Expectant dads' diet during pregnancy has lasting impact on future health of unborn child

5 April 2022

Associate Professor Shelley Wilkinson from UQ's School of Human Movement and Nutrition Sciences spoke to ABC about a new study researching whether an expectant father's diet also impacted on what his partner ate. 

"While it's known that education, income and body mass index influence how women eat in pregnancy, this study addresses the gap in knowledge in how a partner's eating habits influence mums-to-be," Associate Professor Wilkinson said.

"We found that there was an association between what the partner ate and what the mums consumed, which hasn't really been looked at before.

"Women were more likely to meet daily dietary intake recommendations when their partners also met the recommendations."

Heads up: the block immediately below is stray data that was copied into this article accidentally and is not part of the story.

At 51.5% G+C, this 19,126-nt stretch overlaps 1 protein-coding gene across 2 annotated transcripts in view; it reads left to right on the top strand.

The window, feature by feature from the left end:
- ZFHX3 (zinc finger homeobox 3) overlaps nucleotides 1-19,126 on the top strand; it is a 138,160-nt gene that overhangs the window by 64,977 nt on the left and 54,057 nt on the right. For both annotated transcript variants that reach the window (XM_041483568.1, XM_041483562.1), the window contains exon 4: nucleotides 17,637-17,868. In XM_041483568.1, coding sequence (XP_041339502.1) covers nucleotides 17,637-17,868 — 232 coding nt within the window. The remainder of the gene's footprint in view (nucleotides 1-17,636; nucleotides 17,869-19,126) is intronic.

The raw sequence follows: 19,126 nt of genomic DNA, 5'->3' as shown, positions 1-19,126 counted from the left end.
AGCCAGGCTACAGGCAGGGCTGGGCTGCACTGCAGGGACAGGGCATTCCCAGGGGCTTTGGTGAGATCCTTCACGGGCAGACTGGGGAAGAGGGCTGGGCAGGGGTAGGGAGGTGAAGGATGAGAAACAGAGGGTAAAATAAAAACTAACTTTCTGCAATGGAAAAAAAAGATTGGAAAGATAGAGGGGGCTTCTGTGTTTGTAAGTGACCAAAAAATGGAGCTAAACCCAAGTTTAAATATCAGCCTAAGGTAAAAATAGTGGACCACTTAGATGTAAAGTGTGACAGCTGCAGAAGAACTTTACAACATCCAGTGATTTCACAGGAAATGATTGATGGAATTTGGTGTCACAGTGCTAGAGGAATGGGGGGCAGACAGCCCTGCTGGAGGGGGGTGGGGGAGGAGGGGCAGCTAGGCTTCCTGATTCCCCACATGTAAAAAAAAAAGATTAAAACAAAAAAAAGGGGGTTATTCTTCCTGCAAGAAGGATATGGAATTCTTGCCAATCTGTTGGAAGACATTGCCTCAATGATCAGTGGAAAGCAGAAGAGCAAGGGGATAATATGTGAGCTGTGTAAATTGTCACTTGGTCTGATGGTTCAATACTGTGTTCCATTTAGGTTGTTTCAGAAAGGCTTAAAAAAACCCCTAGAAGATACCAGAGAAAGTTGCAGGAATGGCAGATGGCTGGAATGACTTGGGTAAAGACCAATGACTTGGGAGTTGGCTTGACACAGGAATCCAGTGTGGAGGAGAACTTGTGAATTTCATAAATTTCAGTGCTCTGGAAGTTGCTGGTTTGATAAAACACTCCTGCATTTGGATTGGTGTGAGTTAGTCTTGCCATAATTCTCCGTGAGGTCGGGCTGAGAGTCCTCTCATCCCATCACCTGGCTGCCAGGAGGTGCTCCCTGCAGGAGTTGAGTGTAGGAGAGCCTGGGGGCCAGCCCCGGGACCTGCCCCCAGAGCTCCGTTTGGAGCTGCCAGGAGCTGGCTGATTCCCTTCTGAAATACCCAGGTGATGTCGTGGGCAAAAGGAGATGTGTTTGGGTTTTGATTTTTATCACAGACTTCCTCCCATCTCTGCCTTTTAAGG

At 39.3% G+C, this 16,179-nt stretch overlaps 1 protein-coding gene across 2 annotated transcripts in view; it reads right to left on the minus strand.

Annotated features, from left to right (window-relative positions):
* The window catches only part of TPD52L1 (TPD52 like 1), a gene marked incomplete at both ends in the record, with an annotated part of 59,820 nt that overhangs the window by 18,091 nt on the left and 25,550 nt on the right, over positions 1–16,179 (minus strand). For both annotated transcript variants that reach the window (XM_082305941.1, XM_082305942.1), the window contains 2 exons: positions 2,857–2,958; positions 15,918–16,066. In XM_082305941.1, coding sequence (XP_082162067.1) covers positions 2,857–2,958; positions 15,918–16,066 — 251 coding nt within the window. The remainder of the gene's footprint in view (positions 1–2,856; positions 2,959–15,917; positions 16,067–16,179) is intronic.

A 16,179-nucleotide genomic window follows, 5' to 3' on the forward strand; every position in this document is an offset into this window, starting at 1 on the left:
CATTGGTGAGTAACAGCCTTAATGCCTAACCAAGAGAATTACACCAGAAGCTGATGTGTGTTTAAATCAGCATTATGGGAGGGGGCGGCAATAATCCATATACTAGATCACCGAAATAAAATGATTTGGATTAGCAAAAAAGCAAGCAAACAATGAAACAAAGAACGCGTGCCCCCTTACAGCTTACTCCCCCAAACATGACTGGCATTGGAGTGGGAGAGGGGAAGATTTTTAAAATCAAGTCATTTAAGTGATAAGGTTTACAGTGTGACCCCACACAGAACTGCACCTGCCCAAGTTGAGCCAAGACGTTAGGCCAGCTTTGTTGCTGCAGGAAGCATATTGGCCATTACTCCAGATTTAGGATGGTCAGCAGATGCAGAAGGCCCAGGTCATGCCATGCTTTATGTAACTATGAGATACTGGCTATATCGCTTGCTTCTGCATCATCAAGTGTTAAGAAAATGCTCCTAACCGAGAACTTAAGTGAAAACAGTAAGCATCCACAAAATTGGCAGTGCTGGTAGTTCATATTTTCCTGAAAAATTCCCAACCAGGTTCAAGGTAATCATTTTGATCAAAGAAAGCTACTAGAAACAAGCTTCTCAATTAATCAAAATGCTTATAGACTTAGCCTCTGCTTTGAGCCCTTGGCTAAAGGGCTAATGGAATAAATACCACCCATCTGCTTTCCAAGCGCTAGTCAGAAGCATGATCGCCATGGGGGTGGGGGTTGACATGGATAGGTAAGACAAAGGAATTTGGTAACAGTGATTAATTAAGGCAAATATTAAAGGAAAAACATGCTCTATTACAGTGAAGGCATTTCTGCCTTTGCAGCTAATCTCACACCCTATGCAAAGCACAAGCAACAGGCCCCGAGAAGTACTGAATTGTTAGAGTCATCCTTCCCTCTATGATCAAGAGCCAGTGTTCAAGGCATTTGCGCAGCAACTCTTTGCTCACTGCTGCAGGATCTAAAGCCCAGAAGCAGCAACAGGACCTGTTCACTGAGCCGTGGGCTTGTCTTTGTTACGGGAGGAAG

Associate Professor Wilkinson said the study showed women with a higher pre-pregnancy body mass index were far more likely to exceed the recommended maternal weight gain ranges.

Only 41.4 per cent of women met the daily fruit intake recommendations compared with 31 per cent of the men in the study.

About 28.4 per cent of the expectant mums were eating enough vegetables compared with 15 per cent of the dads, while less than one per cent of women and 20 per cent of partners complied with the recommended intake of serves for breads, cereals and grains.

"The poor diet for both the males and the females was disappointing but not a surprise because it reflected the wider Australian population," Associate Professor Wilkinson said.

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